I grew up in the Washington, D.C. area, where I benefited from the youth ministry of Fourth Presbyterian Church in Bethesda, MD (this is how come I know the brothers Hutchinson). I earned a BA in English from Haverford College (PA), and later an MEd in Special Education from Millersville University (PA). I have been married for 17 years to my best friend, Josh, who is a computer programming and math teacher at a public high school in our area. We have two kids, 12 and 7. Before my son was born, I was a public school teacher (1st and 2nd grades) in our town. Since becoming a mom I have remained at home, and we’ve home schooled from the beginning. We live in southern Lancaster County, PA.

Despite the influence of the 4th Pres youth programs and Chris Hutchinson’s friendship, I never really knew anything about the Reformed expression of the faith till about twelve years ago. I was struck by the message of God’s sovereignty in Romans, and realized I had to re-learn my Christianity from the ground up. Since I was the only Reformed person I knew (close by), I had to learn all of this from books and Modern Reformation. It turned out I had a good head for the study of theology and just plain loved it, so I kept going. After some years of this, I was given some unexpected opportunities to write on Reformed topics. Also, about four years ago we found it necessary — for wise, not theological, reasons — to leave the small local evangelical church we’d been a part of, and we gravitated up the street — again for wise, not theological, reasons — to Faith Reformed Presbyterian Church (PCA). That’s where we’ve settled; I help out as the coordinator for the Adult SS program, which means I make sure there are teachers each quarter and sometimes create curriculum for them. Josh offers his musical gifts, especially with the kids. My writing has appeared in Modern Reformation, the World Reformed Fellowship website (www.wrfnet.org), and most recently Beginning with Moses. I like to edit other people’s writing, too.

The Roman Communion – A Bird’s Eye View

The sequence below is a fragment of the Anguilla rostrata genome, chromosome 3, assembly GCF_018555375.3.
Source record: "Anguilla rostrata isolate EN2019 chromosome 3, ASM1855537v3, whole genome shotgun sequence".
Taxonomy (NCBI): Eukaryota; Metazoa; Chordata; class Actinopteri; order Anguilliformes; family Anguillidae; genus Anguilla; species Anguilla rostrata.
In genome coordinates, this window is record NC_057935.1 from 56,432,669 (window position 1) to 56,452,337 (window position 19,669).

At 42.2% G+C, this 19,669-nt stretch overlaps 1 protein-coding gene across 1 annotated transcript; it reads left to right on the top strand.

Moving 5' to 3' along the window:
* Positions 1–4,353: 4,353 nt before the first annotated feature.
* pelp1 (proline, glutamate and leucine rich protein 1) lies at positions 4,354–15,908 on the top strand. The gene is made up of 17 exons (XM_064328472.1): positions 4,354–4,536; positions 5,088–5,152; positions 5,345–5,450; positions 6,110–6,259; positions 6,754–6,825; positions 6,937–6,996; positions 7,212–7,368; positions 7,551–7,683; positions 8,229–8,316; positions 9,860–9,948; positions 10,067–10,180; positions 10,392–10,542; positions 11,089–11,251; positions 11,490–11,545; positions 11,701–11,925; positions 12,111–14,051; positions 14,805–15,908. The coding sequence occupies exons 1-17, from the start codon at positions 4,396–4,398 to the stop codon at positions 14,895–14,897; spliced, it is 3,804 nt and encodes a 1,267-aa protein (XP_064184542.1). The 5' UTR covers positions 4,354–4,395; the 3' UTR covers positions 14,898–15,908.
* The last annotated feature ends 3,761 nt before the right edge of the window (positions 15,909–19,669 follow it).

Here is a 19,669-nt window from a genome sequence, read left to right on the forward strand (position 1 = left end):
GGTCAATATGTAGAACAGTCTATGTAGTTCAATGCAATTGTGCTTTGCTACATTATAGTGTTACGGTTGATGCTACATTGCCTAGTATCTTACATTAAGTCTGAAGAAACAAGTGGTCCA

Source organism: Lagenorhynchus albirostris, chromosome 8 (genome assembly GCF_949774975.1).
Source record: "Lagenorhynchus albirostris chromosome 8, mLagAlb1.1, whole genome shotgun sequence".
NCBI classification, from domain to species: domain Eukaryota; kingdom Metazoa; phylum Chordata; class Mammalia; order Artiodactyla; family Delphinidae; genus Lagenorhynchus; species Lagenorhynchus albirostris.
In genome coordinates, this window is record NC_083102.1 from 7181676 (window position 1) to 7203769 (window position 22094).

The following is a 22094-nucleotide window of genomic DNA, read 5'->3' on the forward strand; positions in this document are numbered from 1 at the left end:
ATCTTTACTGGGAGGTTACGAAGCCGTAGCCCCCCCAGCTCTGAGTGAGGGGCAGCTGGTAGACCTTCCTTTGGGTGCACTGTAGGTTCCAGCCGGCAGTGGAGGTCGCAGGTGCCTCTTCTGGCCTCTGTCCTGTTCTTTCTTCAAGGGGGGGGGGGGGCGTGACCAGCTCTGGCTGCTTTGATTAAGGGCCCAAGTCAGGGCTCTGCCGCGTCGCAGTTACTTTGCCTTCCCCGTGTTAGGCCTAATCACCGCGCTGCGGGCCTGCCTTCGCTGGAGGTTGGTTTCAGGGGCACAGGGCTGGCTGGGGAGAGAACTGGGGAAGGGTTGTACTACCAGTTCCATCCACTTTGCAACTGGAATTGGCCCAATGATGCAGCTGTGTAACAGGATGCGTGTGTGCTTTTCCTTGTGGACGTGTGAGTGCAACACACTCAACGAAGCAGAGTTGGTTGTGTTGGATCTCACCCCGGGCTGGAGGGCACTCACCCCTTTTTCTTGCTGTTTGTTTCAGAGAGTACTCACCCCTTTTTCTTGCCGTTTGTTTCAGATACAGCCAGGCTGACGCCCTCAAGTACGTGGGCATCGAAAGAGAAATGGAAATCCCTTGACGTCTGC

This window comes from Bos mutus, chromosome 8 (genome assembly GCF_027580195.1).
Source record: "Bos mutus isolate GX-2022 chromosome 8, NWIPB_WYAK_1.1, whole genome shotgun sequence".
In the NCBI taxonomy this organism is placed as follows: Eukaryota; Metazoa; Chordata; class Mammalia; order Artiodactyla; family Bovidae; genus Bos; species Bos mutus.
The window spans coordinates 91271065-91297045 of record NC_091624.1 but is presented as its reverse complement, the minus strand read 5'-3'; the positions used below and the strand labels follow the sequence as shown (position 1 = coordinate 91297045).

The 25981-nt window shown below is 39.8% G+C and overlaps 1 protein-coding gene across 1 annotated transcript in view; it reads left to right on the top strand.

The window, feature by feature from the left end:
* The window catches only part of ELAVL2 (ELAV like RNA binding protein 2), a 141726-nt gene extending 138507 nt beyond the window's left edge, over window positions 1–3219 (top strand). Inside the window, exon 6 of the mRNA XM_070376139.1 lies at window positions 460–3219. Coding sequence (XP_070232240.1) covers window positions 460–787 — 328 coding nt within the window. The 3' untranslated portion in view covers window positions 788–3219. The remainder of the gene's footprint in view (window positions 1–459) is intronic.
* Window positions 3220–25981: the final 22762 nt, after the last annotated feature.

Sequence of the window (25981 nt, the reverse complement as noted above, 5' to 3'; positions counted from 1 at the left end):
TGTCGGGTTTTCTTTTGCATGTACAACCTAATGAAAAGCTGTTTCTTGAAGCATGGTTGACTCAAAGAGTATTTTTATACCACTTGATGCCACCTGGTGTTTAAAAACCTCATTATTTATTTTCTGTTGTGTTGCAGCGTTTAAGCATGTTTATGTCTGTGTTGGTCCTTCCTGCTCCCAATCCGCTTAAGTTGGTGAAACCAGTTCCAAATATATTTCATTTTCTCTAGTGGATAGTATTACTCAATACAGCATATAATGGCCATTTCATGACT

Over at the Ref21 blog one of the contributors linked to an interview with Anglican Ray Galea, conducted by the folks at Matthias Media on Australia. (Thids was on the occasion of the curren Pope’s visti to Australia in 2008.)

Ray, raised in the Roman Communion, offered some insights on the differences between Rome and the Reformation heritage. Over this past year we’ve had a number of discussions with our Roman friends here at Green Baggins. Often the conversation ends up scattering into a myriad of loose ends. While a few of us may be profiting from the broad conversation, I suspect many are a tad bit confused at times. I think Ray’s interview provides some opportunity for some focus in these discussions. I recommend it both regular posters and lurkers.

Having myself been raised in the Roman Communion, I found his summary quite helpful. Even where an adherent of Rome might disagree with Ray’s observations, I believe he will agree that Ray is reasonable without falling into unnecessary argumentative exageration.

posted by Reed DePace

Not Masses of Help?

Paul Levy over at Ref21 has written (quoting Ray Galea) that sermons that become chapters in a book lose their life. He says: “He’s right isn’t he? We’re probably a bit afraid to admit it but those vast volumes of commentaries which are just transcribed sermons are often hard work and not masses of help in preparation apart from when hunting for illustrations or we’re very short of time.” I would certainly waive the point when it comes to plagiarism. Pastors MUST preach their own sermons to their congregations for the very simple reason that no one else knows their congregations like they do. Only the local pastor can bring home the text to THAT congregation.